In the face of the euphoria of those demanding such a huge expansion of “Big Brother” over even more of our lives, it is worthwhile reminding ourselves of the premises behind and the realities of welfare statism.
Power and Paternalism
First and foremost, the guiding idea behind political paternalism is that the individual cannot …
by Sydney Williams
In my family, December 2nd has long held special memories, good and bad. This day in 1950 marked the birth of my brother Stuart. He was born with a condition that was only diagnosed years later as Prader-Willi. He died a year ago last spring at the age of 61, having lived twice as long as doctors expected. In 1968 on this day, my father died after a horrific fight with cancer. In 1945, with the 10th Mountain Division, he had battled German mountain troops holed up on Mt. Belvedere in Italy’s Apennines and then chased them across the Po River Valley to Lake Garda where they finally surrendered. But he was unable to survive a more personal battle with one of nature’s most dreadful diseases. His cancer had begun in his lungs and then spread to his brain.by
The United Nations’ Intergovernmental Panel on Climate Change (IPCC) released a final version of their Summary for Policy Makers (SPM) of its fifth assessment report (AR5) on September 27, 2013. This new SPM reveals that the IPCC has retreated from about a dozen alarmist claims promulgated in its previous reports or by scientists who are prominently associated with the IPCC. Their SPM also contains more than a dozen misleading or untrue statements, plus about another dozen statements that mislead readers or misrepresent important aspects of the science.by
Two years ago, a few days after the victory of Cristina Fernandez de Kirchner in Argentina’s presidential election, the government decided to impose a new system of foreign exchange controls that the press called “the cepo.”
Initially started as an effort to crack down on tax evasion, it became clear later that the new measures were part of another exchange-market intervention by the central bank. In a system of flexible exchange rates, the central bank limits its activities to controlling the money supply. Therefore, the price of foreign currency acts only as an indicator of the correctness or incorrectness of its monetary policy. Under a system of foreign exchange controls, however, the central bank rations foreign currencies by, for example, selling dollars at an arbitrary below-the-market-level price to some specific privileged groups.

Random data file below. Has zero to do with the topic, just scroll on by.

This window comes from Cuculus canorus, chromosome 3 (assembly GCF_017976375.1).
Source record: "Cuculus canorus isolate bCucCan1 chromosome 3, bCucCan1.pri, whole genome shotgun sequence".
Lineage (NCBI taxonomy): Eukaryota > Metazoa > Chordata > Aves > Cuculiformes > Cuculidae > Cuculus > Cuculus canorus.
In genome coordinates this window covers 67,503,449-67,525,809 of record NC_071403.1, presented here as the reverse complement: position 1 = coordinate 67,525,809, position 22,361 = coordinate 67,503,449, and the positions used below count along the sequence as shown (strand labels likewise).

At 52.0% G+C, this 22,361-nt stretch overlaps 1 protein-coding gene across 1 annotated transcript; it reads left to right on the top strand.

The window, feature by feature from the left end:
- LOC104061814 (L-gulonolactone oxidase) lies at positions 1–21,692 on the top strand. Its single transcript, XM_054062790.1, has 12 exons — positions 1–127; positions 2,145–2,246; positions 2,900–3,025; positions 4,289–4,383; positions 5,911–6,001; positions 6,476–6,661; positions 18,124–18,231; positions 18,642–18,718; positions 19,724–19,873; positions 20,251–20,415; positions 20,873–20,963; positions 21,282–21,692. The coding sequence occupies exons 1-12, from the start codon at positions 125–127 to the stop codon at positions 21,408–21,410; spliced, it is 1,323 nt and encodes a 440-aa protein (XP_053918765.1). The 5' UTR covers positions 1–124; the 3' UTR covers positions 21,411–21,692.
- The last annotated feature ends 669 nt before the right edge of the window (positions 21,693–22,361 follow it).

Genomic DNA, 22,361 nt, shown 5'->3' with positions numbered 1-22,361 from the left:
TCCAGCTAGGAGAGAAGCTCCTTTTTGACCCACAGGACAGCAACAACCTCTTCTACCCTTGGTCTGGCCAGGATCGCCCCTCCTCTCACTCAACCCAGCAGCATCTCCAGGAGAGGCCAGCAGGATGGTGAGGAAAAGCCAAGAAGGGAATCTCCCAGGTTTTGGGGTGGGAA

Iván Carrino is an economic analyst at Fundación Libertad y Progreso in Argentina. He studied management at the University of Buenos Aires and has a master’s degree in Austrian Economics from Universidad Rey Juan Carlos in Spain.by
by Dr. John E. Charalambakis, Chief Economist (November 27, 2013)
Last Saturday night the P5+1 nations (US, UK, France, Germany, Russia, and China) signed a limited agreement with Iran that paves the way for something which potentially would be very significant not only for security reasons but also for economic and financial ones. To some effect the sanctions imposed (especially the financial ones over the course of the last 18 months) have produced some fruit in the sense that the financial strains depleted reserves, contributed to high inflation, and thus formed the background for the new Iranian government and its willingness to accept an agreement that analysts just ten days ago thought was too one-sided (in favor of the west) with the danger that Iran may reject it. This temporary agreement paves the way that within next year a major treaty could be achieved that will start liberating markets forces in a crucial region which can contribute significantly in the collateral needed for credit and money creation.by